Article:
On September 21, the US House of Representatives approved overwhelmingly «Stability and Democracy for Ukraine Act» (H.R. 5094), which was earlier endorsed by the House Committee on Foreign Affairs.
The legislation, which goes to the US Senate for consideration, provides for sanctions and includes lethal weapons systems as part of national defense budget. It also strengthens the sanctions imposed on Moscow and reinforces the US refusal to recognize Crimea as part of the Russian Federation.
The bill directs the Secretary of State to develop and implement a strategy of waging an information war against Russia. According to the document, it meets the United States national security interests to increase the availability of insurance to support increased private investment in Ukraine.
The move puts added pressure on the White House, which is also considering delivering weapons. The pressure also comes from US top officials. For instance, Defense Secretary Ashton Carter and NATO’s top military commander General Philip Breedlove have openly supported the idea. To demonstrate US support for Ukraine, US Defence Secretary Ash Carter has recently appointed John Abizaid, a retired United States Army general and former U.S. Central Command commander, as a special adviser to Ukraine's defence minister.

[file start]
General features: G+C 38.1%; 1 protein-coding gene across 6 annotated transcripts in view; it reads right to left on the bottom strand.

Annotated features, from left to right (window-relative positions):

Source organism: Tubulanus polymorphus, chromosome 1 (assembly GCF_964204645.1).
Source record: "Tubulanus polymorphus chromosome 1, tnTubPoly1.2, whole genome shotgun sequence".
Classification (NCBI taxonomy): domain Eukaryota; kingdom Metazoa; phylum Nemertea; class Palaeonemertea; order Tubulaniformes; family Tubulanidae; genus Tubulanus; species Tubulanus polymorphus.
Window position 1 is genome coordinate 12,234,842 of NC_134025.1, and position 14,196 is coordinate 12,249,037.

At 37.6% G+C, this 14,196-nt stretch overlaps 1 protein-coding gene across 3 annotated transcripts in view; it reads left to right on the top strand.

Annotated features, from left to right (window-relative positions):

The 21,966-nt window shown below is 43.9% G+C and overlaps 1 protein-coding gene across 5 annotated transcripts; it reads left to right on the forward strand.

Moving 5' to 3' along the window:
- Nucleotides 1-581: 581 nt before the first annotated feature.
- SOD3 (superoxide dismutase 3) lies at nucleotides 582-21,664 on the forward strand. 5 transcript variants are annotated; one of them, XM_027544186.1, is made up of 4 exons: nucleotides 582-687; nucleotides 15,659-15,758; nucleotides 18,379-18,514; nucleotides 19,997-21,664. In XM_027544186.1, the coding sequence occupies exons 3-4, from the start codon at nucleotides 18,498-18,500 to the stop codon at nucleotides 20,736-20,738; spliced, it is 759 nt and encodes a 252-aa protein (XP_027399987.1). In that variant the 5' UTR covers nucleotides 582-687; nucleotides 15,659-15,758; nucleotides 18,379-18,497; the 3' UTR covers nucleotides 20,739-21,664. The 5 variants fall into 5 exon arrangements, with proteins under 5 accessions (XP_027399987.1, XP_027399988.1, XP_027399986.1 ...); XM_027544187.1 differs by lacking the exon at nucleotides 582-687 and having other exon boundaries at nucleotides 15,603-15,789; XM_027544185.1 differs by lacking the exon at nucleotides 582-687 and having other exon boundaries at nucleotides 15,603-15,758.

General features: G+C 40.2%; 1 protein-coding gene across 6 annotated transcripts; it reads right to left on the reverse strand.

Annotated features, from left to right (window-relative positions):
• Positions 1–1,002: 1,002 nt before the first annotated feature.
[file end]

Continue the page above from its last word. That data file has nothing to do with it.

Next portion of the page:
Kiev has repeatedly requested from Washington more advanced weaponry, especially Javelin antitank missiles. So far, the administration has resisted, fearing it would escalate the fighting and further undermine the Minsk-2 accords. The US has limited its supplies to non-lethal equipment, things like flak jackets, night-vision goggles, and radar that helps locate where mortars are fired from.
Ukraine’s President Petro Poroshenko has stated that Ukraine would raise the issue of lethal weapons at the next negotiations with the West.
Europe has been reticent about the idea of supplying Ukraine with lethal weapons. For instance, Germany has openly opposed it.
The news about the bill approved by the House of Representatives actually slid the radar in other countries but in Ukraine officials and media did their best to overblow the story. The Ukrainian president thanked US lawmakers for the support.
Mr. Poroshenko exaggerates the extent of the support rendered by the United States. It’s enough to read the text of the bill to see that the provision on lethal weapons is nothing more than just another symbolic gesture. First, it’s not binding. This is a very important fact Ukrainian media outlets often omit. Second, the legislation still has to pass the Senate. Third, the bill can be vetoed by president. And finally – the sum is only $1 million over five years! It’s zilch! The bill is a demonstration of support in words, but not deeds.
It’s an open secret that real military assistance is channeled through expenditure items other than the defense budget. Besides, the US administration is growing weary of Ukraine’s ineffectiveness and overwhelming corruption. Ukraine must make progress on promised economic and political reforms or the EU could backtrack on sanctions it imposed on Russia in 2014, US Vice President Joe Biden warned Ukraine on September 21.